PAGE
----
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22 Feb 13

Macedonian Patriotic Spines Bend Easily

Sinisa Jakov Marusic

The appointment of a former ‘terrorist’ – i.e. former Albanian guerrilla - as defence minister tells us a lot about the patriotic credentials of the men in power.

 

The appointment of a former ethnic Albanian fighter as Macedonia’s new defence minister represents the peak of hypocrisy on the part of the self-proclaimed patriots in power.

After all those patriotic narratives from them, talking of not succumbing to “terrorists” – the term ethnic Macedonian officials used for the Albanian insurgents of the 2001 armed conflict - and to “ucki” - a more everyday derogatory term, will anyone openly admit now that it has all been just one big fat lie?

The ruling VMRO DPMNE certainly thinks that it can duck its responsibility to its own supporters for the appointment of Talat Xhaferi, formerly known as Commander Forina of the National Liberation Army, NLA.

“If anyone wishes to suggest that he made the Army bow to those who used to kill its members, he should know that the Army will never do that,” VMRO DPMNE said in a press release.

What a hypocrisy, coming from a party whose legislators just one day before in parliament voted almost unanimously for Xhaferi’s appointment – in effect forcing the army to daily salute a man who once deserted its ranks and pointed a gun against it.

Was this the same VMRO DPMNE that reacted so harshly this summer when Xhaferi’s predecessor, Fatmir Besimi, saluted a NLA war memorial in the village of Slupcane, accompanied by several men in army uniforms?

Poor Besimi fruitlessly tried to sell that as an act of post-conflict reconciliation, after being bombarded with criticism from his Macedonian coalition partners.

Later in the autumn we had the whole travesty of the alleged government crisis and VMRO DPMNE supposedly trying hard to pass an army law, supposedly to help army veterans, while the DUI – the party which emerged from the NLA’s ranks - supposedly did everything to block the bill, as it did not include any benefits for former NLA fighters.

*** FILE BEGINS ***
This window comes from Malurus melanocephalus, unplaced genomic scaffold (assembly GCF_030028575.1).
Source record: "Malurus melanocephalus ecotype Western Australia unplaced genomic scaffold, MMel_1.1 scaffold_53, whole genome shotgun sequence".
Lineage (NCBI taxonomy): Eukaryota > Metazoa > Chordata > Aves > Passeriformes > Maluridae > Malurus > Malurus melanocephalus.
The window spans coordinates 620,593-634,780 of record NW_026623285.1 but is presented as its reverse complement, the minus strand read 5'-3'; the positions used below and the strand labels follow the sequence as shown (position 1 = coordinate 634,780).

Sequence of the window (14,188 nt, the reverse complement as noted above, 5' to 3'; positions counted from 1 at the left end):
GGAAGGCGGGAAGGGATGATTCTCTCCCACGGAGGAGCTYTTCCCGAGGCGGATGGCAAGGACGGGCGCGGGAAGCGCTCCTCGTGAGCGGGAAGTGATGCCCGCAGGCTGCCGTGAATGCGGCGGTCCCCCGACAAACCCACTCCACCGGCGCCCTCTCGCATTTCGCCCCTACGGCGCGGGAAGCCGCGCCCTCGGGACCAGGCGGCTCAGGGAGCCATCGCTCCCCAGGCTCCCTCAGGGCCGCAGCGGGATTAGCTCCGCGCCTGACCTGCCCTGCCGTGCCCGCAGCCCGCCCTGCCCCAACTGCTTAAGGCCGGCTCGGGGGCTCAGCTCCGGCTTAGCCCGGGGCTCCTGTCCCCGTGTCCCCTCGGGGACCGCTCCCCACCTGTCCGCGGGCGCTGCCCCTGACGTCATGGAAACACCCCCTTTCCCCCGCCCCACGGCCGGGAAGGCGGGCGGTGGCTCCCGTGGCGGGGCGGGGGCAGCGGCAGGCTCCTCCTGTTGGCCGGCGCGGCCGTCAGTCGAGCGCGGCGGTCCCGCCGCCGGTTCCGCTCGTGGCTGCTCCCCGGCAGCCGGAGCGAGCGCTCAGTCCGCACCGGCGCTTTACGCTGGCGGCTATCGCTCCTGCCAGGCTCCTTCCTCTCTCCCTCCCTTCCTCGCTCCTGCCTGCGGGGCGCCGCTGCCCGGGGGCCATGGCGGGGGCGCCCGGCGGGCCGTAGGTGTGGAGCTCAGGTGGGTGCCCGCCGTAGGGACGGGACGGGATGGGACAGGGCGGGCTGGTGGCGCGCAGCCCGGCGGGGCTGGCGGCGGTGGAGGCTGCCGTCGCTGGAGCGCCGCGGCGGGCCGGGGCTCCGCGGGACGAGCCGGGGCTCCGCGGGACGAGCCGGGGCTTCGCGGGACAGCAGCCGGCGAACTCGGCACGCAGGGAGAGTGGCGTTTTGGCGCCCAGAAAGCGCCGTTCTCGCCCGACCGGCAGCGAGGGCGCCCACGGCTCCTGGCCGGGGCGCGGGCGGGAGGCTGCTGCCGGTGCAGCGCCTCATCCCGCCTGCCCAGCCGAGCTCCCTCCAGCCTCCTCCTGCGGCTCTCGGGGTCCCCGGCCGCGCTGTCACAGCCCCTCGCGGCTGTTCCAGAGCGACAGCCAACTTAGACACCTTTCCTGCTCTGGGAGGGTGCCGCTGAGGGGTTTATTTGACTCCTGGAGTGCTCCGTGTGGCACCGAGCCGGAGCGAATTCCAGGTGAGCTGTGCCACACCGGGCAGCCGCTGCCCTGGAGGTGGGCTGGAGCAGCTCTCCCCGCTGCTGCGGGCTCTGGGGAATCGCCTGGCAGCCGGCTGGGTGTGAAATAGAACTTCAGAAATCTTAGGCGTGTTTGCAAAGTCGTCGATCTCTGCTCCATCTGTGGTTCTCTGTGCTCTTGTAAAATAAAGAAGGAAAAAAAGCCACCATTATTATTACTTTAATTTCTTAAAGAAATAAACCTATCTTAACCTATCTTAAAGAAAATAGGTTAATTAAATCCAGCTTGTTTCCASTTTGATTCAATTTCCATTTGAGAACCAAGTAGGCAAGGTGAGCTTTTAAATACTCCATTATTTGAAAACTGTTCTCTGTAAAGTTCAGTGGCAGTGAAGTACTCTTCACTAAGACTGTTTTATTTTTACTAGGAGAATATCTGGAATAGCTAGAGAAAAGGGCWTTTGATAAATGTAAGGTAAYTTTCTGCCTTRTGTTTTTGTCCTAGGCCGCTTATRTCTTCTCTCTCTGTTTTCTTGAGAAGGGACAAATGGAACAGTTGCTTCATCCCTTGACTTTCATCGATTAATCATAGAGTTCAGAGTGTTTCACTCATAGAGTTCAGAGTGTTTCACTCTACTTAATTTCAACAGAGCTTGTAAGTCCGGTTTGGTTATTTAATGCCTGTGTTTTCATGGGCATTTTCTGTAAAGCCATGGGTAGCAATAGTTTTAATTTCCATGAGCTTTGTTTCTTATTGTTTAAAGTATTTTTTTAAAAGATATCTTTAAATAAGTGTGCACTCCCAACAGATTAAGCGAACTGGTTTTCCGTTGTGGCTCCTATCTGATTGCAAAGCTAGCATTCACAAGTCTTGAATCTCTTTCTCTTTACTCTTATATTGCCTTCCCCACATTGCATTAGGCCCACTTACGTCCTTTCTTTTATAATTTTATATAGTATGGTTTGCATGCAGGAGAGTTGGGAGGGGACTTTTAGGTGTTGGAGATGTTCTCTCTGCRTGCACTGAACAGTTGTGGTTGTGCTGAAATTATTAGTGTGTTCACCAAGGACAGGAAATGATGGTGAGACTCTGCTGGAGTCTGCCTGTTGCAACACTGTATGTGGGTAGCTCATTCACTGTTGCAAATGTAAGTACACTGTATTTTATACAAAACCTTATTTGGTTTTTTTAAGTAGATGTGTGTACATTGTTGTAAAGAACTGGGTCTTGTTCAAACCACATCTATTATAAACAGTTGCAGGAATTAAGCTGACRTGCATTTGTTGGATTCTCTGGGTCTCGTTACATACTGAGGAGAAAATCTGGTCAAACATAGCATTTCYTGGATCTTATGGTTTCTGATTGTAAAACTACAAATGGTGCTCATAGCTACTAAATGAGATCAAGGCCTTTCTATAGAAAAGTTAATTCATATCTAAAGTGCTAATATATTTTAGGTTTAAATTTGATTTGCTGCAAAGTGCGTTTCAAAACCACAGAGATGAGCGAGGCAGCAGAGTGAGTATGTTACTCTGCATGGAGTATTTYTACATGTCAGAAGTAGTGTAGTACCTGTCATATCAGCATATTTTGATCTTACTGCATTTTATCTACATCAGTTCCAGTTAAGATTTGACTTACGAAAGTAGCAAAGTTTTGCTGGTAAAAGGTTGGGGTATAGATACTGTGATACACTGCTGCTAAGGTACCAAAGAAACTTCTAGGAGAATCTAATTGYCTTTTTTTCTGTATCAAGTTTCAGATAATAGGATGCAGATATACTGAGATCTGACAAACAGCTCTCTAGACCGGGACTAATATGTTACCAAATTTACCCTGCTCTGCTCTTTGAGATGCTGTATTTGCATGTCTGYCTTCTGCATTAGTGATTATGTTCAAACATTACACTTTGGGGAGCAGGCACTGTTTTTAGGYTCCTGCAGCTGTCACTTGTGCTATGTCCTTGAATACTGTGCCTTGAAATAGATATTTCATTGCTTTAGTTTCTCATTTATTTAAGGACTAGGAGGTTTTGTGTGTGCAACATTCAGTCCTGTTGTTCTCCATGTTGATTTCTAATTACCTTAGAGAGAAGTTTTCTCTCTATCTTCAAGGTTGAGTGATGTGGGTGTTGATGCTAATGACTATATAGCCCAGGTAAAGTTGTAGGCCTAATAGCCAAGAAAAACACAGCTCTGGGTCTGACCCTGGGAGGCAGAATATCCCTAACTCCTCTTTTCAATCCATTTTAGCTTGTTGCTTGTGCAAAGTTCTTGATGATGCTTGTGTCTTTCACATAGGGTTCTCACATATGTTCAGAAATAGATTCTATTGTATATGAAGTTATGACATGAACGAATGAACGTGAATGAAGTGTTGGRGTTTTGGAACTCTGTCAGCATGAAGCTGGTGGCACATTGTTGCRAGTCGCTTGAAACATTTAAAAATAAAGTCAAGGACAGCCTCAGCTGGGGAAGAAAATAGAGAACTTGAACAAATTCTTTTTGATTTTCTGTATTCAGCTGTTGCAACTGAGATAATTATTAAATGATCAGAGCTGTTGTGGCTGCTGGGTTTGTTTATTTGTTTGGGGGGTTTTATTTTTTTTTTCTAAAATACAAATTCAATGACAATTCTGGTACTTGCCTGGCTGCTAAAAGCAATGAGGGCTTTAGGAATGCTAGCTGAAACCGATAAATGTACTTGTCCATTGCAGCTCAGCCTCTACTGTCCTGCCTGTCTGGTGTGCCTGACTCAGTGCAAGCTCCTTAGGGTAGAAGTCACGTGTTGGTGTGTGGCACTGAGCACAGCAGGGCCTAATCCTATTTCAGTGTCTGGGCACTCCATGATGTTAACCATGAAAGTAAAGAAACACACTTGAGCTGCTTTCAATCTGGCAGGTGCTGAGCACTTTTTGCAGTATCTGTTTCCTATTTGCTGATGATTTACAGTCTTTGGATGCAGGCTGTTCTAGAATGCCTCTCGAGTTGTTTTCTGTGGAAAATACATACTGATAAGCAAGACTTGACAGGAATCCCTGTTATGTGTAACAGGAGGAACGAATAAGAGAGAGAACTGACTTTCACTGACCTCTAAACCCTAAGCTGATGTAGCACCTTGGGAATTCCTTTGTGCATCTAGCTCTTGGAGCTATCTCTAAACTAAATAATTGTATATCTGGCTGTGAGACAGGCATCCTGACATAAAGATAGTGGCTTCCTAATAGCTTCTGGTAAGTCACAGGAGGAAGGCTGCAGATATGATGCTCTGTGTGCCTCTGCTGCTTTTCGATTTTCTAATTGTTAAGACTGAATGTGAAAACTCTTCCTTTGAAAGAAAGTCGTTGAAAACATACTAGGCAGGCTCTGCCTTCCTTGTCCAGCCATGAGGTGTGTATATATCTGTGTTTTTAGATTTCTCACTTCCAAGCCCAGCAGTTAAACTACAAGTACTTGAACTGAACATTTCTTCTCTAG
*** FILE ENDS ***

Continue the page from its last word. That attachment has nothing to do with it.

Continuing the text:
Was not Xhaferi the man who used long speeches in parliament to prevent the adoption of the army law?  And didn’t VMRO DPMNE MPs say they detested his move, profiting well by confronting him about it.

Is Xhaferi going to be so bad for the country’s defence?  In all probability, no. An ex-army officer with a long military career, he should know his way around as defence minister.

From my personal experience of him, Xhaferi strikes me as a pleasant person, well spoken politician to say the least, which is not usually the case with men coming from military ranks.

But that is beside the point here.

His “sin” is that he defected army ranks during the conflict and fought against it. So, the real question is, does he have the moral right to lead an army that he fought against?

To put it another way: what next? Are we going to appoint Ljube Boskoski as head of the DUI?

There are no easy answers but there are some things you just don’t do, as they will simply rekindle a lot of people’s traumas from the conflict.

It is time for someone to gather courage and come clean, and admit that the work of post-war reconciliation has already been done, and that Macedonia’s ruling patriots, along with their Albanian counterparts, have no traumas left from 2001 whatsoever.

The trauma is for the weak, for the victims and the relatives of the dead and injured, for those who actually bought into the false patriotic narratives of either side and actually took up arms to fight for their ideals. Or they are the ones who simply had no other choice, or who later lost their jobs in the “booming economy” of conflict and post-conflict Macedonia.

It is certainly not for the winners. They get along just fine, selling their patriotic equivalent of fast food out loud while exchanging privileges and power under the table.

Talk about it!

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